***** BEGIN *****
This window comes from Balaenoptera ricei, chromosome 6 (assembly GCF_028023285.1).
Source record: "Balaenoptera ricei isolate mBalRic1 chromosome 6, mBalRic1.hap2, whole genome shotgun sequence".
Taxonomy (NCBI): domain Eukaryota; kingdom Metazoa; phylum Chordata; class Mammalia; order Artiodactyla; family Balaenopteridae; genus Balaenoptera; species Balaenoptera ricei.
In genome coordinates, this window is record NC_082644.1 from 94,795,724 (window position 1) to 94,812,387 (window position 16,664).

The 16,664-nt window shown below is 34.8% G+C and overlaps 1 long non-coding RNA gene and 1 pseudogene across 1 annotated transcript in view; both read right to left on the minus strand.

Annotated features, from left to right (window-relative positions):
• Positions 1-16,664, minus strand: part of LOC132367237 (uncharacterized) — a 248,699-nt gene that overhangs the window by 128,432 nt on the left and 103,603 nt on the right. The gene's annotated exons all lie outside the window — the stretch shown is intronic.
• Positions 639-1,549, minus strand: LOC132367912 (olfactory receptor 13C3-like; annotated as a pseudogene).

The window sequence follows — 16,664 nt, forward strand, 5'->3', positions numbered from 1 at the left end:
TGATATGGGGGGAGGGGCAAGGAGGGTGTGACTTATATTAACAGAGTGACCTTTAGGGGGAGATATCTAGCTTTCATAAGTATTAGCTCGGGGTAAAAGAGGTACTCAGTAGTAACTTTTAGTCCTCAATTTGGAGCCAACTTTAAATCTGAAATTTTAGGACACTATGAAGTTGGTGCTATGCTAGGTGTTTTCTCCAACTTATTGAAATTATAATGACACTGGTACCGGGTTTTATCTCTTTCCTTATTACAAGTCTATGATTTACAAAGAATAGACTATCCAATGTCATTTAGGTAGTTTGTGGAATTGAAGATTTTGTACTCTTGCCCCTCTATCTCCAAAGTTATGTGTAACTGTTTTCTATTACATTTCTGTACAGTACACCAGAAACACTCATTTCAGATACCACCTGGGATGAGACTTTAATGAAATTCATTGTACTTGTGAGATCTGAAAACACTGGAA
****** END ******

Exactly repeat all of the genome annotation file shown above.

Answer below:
This window comes from Balaenoptera ricei, chromosome 6 (assembly GCF_028023285.1).
Source record: "Balaenoptera ricei isolate mBalRic1 chromosome 6, mBalRic1.hap2, whole genome shotgun sequence".
Taxonomy (NCBI): domain Eukaryota; kingdom Metazoa; phylum Chordata; class Mammalia; order Artiodactyla; family Balaenopteridae; genus Balaenoptera; species Balaenoptera ricei.
In genome coordinates, this window is record NC_082644.1 from 94,795,724 (window position 1) to 94,812,387 (window position 16,664).

The 16,664-nt window shown below is 34.8% G+C and overlaps 1 long non-coding RNA gene and 1 pseudogene across 1 annotated transcript in view; both read right to left on the minus strand.

Annotated features, from left to right (window-relative positions):
• Positions 1-16,664, minus strand: part of LOC132367237 (uncharacterized) — a 248,699-nt gene that overhangs the window by 128,432 nt on the left and 103,603 nt on the right. The gene's annotated exons all lie outside the window — the stretch shown is intronic.
• Positions 639-1,549, minus strand: LOC132367912 (olfactory receptor 13C3-like; annotated as a pseudogene).

The window sequence follows — 16,664 nt, forward strand, 5'->3', positions numbered from 1 at the left end:
TGATATGGGGGGAGGGGCAAGGAGGGTGTGACTTATATTAACAGAGTGACCTTTAGGGGGAGATATCTAGCTTTCATAAGTATTAGCTCGGGGTAAAAGAGGTACTCAGTAGTAACTTTTAGTCCTCAATTTGGAGCCAACTTTAAATCTGAAATTTTAGGACACTATGAAGTTGGTGCTATGCTAGGTGTTTTCTCCAACTTATTGAAATTATAATGACACTGGTACCGGGTTTTATCTCTTTCCTTATTACAAGTCTATGATTTACAAAGAATAGACTATCCAATGTCATTTAGGTAGTTTGTGGAATTGAAGATTTTGTACTCTTGCCCCTCTATCTCCAAAGTTATGTGTAACTGTTTTCTATTACATTTCTGTACAGTACACCAGAAACACTCATTTCAGATACCACCTGGGATGAGACTTTAATGAAATTCATTGTACTTGTGAGATCTGAAAACACTGGAA